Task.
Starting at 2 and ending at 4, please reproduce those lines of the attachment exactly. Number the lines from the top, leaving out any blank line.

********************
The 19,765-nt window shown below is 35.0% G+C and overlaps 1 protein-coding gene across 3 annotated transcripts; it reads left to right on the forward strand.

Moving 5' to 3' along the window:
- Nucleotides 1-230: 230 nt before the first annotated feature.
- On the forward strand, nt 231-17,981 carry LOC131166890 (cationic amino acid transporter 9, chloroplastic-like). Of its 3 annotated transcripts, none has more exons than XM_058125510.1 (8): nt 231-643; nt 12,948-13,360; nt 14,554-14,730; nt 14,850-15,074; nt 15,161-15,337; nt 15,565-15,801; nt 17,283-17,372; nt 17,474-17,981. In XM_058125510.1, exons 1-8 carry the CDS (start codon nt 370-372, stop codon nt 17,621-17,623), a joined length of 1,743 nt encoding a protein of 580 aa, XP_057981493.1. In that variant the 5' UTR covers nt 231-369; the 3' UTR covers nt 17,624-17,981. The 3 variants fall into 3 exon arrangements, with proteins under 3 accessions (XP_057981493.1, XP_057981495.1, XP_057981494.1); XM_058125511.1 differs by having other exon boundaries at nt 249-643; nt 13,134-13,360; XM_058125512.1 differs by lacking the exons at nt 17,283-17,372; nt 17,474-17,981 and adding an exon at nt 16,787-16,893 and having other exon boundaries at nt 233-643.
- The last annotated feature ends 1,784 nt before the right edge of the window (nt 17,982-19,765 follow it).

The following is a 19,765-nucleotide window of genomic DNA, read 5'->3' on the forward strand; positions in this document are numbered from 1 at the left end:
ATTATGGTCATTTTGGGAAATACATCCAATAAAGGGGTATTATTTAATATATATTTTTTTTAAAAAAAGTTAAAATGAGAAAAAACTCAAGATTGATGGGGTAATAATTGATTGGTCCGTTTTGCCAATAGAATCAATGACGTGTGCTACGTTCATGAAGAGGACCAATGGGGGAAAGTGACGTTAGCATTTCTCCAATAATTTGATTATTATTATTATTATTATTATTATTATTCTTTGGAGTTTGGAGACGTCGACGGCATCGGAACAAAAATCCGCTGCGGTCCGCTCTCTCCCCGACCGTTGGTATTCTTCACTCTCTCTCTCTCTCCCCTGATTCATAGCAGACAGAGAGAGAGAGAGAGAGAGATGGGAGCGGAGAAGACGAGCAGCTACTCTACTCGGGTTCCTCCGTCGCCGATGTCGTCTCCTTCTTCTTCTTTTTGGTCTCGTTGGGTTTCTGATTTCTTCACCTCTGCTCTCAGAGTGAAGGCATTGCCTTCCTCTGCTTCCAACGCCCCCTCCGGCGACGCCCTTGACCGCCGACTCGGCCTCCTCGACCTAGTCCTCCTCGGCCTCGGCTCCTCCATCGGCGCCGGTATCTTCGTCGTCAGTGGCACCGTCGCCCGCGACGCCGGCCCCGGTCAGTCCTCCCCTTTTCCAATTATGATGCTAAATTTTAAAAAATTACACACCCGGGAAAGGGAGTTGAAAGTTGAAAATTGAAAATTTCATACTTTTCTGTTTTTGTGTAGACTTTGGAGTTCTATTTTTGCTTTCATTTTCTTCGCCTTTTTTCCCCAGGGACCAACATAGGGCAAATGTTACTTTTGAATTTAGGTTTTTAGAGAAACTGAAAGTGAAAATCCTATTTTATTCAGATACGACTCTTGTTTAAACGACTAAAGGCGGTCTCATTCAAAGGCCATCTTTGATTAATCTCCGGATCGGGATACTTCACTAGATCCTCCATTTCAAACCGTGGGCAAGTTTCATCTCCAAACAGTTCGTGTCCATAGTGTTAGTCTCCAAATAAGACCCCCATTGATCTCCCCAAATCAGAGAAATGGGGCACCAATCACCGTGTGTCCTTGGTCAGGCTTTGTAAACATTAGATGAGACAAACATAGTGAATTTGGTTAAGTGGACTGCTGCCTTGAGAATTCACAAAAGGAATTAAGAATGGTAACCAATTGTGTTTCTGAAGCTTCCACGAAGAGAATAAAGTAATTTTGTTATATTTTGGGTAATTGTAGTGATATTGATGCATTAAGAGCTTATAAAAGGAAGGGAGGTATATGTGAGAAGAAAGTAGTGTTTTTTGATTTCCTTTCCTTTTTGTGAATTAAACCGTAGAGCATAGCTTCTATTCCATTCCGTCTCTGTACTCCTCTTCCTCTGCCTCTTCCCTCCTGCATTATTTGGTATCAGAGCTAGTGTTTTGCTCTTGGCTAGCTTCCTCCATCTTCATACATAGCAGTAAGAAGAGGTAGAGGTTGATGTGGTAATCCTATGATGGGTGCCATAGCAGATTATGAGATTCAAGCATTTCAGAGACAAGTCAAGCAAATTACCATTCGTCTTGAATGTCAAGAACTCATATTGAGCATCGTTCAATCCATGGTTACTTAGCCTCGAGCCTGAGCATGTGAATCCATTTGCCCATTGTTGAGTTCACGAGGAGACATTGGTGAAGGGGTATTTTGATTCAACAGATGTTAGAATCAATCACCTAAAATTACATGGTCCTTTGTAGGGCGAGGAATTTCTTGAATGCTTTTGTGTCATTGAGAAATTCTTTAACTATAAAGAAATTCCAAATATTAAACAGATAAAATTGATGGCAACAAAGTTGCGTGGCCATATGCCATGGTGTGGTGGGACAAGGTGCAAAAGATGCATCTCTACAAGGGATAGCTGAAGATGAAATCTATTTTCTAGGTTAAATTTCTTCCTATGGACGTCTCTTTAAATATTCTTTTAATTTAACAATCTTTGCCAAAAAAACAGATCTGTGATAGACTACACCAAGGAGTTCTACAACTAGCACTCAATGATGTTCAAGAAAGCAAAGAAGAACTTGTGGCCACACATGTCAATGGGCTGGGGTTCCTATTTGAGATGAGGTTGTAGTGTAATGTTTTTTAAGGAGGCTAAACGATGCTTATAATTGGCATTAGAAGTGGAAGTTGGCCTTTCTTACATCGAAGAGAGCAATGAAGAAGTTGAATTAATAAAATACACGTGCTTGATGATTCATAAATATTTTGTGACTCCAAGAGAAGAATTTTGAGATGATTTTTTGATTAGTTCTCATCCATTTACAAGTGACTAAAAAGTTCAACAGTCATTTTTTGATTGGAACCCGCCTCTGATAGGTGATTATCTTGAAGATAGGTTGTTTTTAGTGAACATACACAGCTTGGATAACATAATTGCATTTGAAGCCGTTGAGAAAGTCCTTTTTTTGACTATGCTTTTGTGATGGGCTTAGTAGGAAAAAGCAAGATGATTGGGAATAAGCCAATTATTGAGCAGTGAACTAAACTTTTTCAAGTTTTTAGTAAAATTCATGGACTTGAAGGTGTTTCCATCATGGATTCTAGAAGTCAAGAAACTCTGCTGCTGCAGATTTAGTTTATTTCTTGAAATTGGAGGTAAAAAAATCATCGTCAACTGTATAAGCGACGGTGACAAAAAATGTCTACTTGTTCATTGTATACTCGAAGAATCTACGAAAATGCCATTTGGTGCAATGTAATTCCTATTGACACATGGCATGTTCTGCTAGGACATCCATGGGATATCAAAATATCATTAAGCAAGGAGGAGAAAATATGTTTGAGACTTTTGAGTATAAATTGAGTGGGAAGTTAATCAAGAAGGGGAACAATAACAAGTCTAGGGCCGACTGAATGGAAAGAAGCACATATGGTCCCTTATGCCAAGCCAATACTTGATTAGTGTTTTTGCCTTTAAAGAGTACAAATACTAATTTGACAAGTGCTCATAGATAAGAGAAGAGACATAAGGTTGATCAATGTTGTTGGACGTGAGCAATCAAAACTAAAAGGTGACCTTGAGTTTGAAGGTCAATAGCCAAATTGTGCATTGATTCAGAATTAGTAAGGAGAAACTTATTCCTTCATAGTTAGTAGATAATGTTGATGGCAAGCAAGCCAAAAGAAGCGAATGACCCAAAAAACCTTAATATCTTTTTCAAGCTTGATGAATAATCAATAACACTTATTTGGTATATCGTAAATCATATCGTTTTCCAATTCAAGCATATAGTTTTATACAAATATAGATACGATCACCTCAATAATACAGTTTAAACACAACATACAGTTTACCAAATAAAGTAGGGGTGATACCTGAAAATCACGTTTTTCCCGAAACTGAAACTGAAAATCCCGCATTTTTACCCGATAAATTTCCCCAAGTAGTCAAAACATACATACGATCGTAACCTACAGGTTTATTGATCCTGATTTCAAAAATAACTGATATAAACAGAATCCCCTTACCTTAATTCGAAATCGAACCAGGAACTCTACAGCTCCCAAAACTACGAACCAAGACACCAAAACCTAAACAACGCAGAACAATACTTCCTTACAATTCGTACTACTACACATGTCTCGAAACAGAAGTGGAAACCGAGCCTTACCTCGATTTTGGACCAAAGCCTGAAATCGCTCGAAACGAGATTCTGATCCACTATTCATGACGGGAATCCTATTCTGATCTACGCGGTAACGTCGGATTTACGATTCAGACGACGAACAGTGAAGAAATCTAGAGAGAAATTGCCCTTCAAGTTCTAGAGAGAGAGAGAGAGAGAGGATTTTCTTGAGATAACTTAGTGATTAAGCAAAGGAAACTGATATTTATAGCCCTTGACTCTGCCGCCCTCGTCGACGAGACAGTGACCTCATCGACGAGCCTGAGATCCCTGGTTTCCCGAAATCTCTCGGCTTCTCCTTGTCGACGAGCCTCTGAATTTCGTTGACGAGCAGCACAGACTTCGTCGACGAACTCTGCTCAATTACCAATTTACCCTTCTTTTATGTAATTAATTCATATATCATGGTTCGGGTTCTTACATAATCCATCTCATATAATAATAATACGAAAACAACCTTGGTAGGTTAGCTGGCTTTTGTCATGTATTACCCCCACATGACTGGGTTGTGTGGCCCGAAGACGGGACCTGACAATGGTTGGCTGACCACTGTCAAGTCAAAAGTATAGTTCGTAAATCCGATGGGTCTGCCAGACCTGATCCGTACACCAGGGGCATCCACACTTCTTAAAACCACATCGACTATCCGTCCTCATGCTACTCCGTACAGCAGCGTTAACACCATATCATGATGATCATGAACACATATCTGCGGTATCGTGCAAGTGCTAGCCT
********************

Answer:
Moving 5' to 3' along the window:
- Nucleotides 1-230: 230 nt before the first annotated feature.
- On the forward strand, nt 231-17,981 carry LOC131166890 (cationic amino acid transporter 9, chloroplastic-like). Of its 3 annotated transcripts, none has more exons than XM_058125510.1 (8): nt 231-643; nt 12,948-13,360; nt 14,554-14,730; nt 14,850-15,074; nt 15,161-15,337; nt 15,565-15,801; nt 17,283-17,372; nt 17,474-17,981. In XM_058125510.1, exons 1-8 carry the CDS (start codon nt 370-372, stop codon nt 17,621-17,623), a joined length of 1,743 nt encoding a protein of 580 aa, XP_057981493.1. In that variant the 5' UTR covers nt 231-369; the 3' UTR covers nt 17,624-17,981. The 3 variants fall into 3 exon arrangements, with proteins under 3 accessions (XP_057981493.1, XP_057981495.1, XP_057981494.1); XM_058125511.1 differs by having other exon boundaries at nt 249-643; nt 13,134-13,360; XM_058125512.1 differs by lacking the exons at nt 17,283-17,372; nt 17,474-17,981 and adding an exon at nt 16,787-16,893 and having other exon boundaries at nt 233-643.